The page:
Because 2 years of “file not found” is long enough.

Every so often, I have such an idiot moment that it takes me forever to realise I was a complete moron. One of those moments happened, sadly enough, during the rebirth of the blog on this domain. For folks who’ve been keeping score, I’ve actually shifted blogging platforms twice–once from Movable Type to LiveJournal, and then from LiveJournal to WordPress. In all that time, while folks could always see the old blog over here, that left a gigantic hole on this site–one that quickly filled up with requests for pages that no longer existed. Enter the moronic that is me.

Being that I deal with computers, the interwebs, and things that make both tick on a regular basis, you’d think I’d of clued in on this a lot sooner than I did. Turns out–and I should have known this–search engines, other websites, random spambots etc don’t actually stop looking for a page just because said page stopped existing in 2008. Nor, for that matter, does anyone actually correct broken links it would appear. And, since until this morning I didn’t even have a clue how to go about doing that, they just kind of sat there returning the standard 404 request.

Fortunately, because the year I was on LiveJournal meant I wasn’t using this domain for it, there’s that much fewer posts I had to worry about correcting. That just left the 600 and change from the old MT install. Three hours on Google, various message boards, and other asorted sites later, I came across what I think might just be the almost right solution for that particular problem. After testing it on a handful of posts that I’ve been able to confirm were tossing back 404 errors, and finding them no longer doing so, I can safely say the blog now works entirely–or virtually so, if nothing else–the way I originally intended to.

The how and the why is semi-technical, though if anyone’s interested in the boring details I’ll be more than happy to elaborate. But, the short version goes something like this. Movable Type, for all its usefulness, had one huge drawback. It built static HTML files. Which, okay, made serving posts etc pretty much amazing. But once you got up to a certain amount of activity–the publishing of new posts and comments–the rebuilding of those static HTML files took about a hundred years. It also didn’t allow for a whole lot of flexibility in how you linked to those files. If you changed the post title and wanted to update the permalink to account for the change, MT didn’t give you much support for redirection to the new URL. You pretty much had to change it manually, then provide the redirection manually. Adding to the complication that is MT’s way of doing things, the directory structure it came up with was something like: http://www.the-jdh.com/2010/06/05/some_post_title_here.html . WordPress, on the other hand, goes more along the lines of: http://www.the-jdh.com/2010/06/some-post-title-here/ . Ignoring the arguments as to which one’s better than the other–I don’t really care to be honest, it presented a small problem post-migration. Problem solved.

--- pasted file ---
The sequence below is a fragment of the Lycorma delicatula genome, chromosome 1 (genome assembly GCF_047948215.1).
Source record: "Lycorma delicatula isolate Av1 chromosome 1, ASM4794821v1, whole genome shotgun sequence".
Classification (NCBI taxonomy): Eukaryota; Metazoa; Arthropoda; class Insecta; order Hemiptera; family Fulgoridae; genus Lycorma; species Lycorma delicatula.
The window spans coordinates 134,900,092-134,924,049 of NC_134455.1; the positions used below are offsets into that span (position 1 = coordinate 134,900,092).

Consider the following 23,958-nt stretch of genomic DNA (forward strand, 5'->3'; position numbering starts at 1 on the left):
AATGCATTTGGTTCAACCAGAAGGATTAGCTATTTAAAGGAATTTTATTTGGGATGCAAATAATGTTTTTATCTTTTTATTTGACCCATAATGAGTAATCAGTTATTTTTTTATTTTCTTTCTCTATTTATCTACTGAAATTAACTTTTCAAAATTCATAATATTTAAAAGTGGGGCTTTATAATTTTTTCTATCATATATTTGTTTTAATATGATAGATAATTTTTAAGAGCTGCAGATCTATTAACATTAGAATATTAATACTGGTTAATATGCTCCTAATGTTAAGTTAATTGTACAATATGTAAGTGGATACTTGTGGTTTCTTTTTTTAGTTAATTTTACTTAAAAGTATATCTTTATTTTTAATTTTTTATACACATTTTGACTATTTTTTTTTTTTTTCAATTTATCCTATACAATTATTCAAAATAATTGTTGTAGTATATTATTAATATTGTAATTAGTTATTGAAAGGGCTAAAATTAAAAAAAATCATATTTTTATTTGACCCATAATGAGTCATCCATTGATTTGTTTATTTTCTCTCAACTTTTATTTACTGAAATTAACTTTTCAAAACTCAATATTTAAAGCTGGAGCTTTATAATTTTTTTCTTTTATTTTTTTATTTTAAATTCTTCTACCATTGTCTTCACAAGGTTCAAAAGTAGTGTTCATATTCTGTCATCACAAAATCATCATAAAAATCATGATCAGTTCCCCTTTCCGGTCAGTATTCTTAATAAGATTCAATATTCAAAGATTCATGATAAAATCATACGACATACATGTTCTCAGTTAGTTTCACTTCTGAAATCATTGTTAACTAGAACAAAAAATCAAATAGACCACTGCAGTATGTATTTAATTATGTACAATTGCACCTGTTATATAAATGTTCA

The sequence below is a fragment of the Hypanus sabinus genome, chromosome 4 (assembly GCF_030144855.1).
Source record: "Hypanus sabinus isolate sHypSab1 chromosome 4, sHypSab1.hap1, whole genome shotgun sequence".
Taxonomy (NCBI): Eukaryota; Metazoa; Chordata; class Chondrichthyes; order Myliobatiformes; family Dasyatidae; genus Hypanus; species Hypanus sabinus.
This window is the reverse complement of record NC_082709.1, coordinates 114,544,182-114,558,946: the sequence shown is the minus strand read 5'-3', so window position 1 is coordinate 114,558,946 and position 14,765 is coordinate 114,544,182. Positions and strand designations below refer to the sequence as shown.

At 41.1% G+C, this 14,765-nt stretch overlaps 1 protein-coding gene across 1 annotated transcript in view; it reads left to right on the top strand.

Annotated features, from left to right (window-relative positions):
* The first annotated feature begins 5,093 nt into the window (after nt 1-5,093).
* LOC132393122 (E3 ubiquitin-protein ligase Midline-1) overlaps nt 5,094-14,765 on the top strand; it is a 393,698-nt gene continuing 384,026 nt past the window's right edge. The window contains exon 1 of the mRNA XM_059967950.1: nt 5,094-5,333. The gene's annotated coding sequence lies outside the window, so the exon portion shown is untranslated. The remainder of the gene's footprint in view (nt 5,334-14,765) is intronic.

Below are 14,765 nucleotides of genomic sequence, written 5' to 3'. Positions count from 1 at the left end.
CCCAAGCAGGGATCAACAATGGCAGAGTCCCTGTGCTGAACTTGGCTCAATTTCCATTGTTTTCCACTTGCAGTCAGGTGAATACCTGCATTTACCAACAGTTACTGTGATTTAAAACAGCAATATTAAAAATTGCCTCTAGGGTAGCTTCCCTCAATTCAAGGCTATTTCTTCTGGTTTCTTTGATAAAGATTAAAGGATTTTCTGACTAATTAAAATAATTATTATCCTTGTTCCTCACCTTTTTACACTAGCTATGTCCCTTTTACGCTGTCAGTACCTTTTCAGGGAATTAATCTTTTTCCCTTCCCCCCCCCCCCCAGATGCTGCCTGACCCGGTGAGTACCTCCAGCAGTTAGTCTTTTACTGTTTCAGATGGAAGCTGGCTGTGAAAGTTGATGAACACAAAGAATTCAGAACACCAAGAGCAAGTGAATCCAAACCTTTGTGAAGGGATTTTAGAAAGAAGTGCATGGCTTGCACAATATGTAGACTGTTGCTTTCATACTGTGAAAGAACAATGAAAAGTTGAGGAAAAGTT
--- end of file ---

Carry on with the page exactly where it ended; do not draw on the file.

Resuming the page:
A little addition in plugin form to WordPress, and the URL you request from the server suddenly serves a secondary purpose. It gets handled in this way.

  • If the post and/or page requested exists, serve it as per normal.
  • Failing that, scan the current list of posts/pages for a post who’s title matches the keywords available in the URL.
  • If a matching post is located, redirect the browser to that post and hope that’s the one they were looking for.
  • If nothing is found, return the standard 404 page as per usual and get on with the normal routine.
  • If more than one option is found, then, optionally–meaning whenever I get around to implementing it–provide a list of suggested entries similar to what was detected in the URL.
  • If none of those applies, then we have a bigger problem than I thought and I really should consider not tweeking the site while half a mile from no sleep.

Since nothing’s blown up at me during my testing, it’s a pretty safe bet things are at least 90% not broken. Or they’re clever about hiding their brokenness. Now, about that half a mile of sleep thing. Time to go fix that next.

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